Features Calendar 2023
Though it's difficult to ascribe any affirmative value to the pandemic, it did push the hotel industry into a new era of digital transformation. Out of necessity, hotels quickly adopted all forms of mobile technology, as a means to minimize the risks of infection and to maximize a seamless guest experience. The goal was to reduce guest touchpoints but still deliver access to all property services, while maintaining social distancing measures. As a consequence, mobile technology providers created next-gen products and services like never before. In addition to mobile check-in/out, mobile room keys, and contactless payment methods, hotels are now implementing branded concierge apps, guest messaging platforms, enhanced translation devices, and website chat bots. Smart rooms, voice and facial recognition, robotics, and A.I. technologies are on the near horizon. The January Hotel Business Review will report on how some hotels are integrating mobile technologies into their operations to provide their guests with a ground-breaking digital experience.
Social media has evolved into an indispensable medium for the hospitality industry. It has forever altered how hotels communicate with their customers and it has redefined how advertising and marketing are conducted. Currently, the biggest social media platforms are Facebook, Twitter, LinkedIn, Pinterest, Instagram, Snapchat, YouTube and TikTok. Each has their own appeal and demographic. In order to reach the users of an individual social media platform, it is necessary for hotels to tailor their content to each platform's audience. For example, LinkedIn is more business-oriented so content might be directed to conference organizers, meeting planners, travel agencies, etc. Facebook has a more mature user base so they might be looking for family vacation packages, cultural experiences, or recreational sightseeing trips. TikTok is popular with a younger audience who might want to know about concerts, sporting events, and gaming competitions, while Pinterest and Instagram focus on exquisite visuals and aesthetics. The February Hotel Business Review will document how some hotels are successfully integrating social media strategies into their operations.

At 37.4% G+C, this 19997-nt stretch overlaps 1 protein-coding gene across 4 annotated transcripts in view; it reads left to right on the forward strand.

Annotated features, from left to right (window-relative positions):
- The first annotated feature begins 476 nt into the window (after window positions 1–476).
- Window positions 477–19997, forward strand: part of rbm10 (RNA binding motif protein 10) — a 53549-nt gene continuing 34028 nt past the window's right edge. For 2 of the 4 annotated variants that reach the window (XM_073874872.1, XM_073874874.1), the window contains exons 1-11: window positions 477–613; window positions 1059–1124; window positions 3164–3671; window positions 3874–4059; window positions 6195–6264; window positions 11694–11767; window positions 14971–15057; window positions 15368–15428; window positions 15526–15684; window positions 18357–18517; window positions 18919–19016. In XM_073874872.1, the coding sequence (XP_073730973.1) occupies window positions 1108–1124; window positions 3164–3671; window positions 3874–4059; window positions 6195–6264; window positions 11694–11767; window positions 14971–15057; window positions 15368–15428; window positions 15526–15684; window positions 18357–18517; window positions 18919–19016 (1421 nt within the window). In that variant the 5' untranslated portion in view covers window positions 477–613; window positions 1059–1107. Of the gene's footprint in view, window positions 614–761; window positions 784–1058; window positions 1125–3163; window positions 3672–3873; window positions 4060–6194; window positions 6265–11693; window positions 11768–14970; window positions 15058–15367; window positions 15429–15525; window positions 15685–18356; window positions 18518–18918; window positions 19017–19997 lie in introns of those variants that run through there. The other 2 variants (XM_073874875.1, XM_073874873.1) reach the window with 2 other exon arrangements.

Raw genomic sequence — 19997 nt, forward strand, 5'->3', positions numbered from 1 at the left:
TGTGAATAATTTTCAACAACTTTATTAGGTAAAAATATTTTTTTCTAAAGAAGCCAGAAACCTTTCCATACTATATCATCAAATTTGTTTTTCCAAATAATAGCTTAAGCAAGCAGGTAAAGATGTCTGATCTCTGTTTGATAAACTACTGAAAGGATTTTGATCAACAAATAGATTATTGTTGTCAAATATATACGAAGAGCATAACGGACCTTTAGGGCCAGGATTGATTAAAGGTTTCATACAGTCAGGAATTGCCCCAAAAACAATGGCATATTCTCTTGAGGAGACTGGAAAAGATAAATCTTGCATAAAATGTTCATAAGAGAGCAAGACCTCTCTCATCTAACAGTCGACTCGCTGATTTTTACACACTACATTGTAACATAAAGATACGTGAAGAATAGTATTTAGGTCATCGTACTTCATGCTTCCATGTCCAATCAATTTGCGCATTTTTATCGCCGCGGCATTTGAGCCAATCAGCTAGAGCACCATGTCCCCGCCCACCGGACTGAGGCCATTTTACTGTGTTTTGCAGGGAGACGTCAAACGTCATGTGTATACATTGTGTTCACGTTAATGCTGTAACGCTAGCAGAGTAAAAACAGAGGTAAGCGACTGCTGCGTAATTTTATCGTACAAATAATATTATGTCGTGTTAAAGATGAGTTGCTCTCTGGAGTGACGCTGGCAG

Hotels have always struggled with the task of attracting and retaining qualified employees. At any given moment, hotels are consistently understaffed which makes providing quality guest services a persistent challenge. Additionally, as a consequence of the pandemic, there has been a mass exodus of workers who left their employers and haven't returned. This phenomenon has become known as the Great Resignation. In one month alone last year, over 900,000 employees left hospitality jobs, affecting all areas of operations including frontline workers, restaurant and housekeeping staff, and hotel management. To overcome these challenges, Human Resource departments are implementing a variety of solutions. First, they are reassessing their wage and benefits guidelines in an effort to become more competitive. They are also leveraging digital technology to attract and retain talent, and to improve the employee experience. The goal is to centralize communications, enhance employee engagement, empower independent decision-making, and expand educational opportunities. The March Hotel Business Review will explore what some HR professionals are doing to address these critical employment issues in their respective departments.
When guests check into a hotel, they have expectations of quality customer service. They expect to have their needs met in a professional manner, they desire a certain level of comfort, and possibly even made to feel a little special. This is important because satisfied guests are more likely to return and to become true brand ambassadors. But what if instead of merely meeting expectations, hotels created a culture of service that was intent on exceeding expectations in every conceivable way? What if frontline staff were trained and empowered to provide guest services that demonstrate a willingness to always go the extra mile in order to please their guests? This culture is exactly what some hotels are creating in their operations. From helpful, smiling, welcoming staff to the quality of a room's comfort and conveniences. From discovering a guest's special needs and enthusiastically fulfilling them, to making some amenities free of charge and offering random upgrades. The April issue of the Hotel Business Review will explore what some hotels are doing to enhance and enrich their guest services.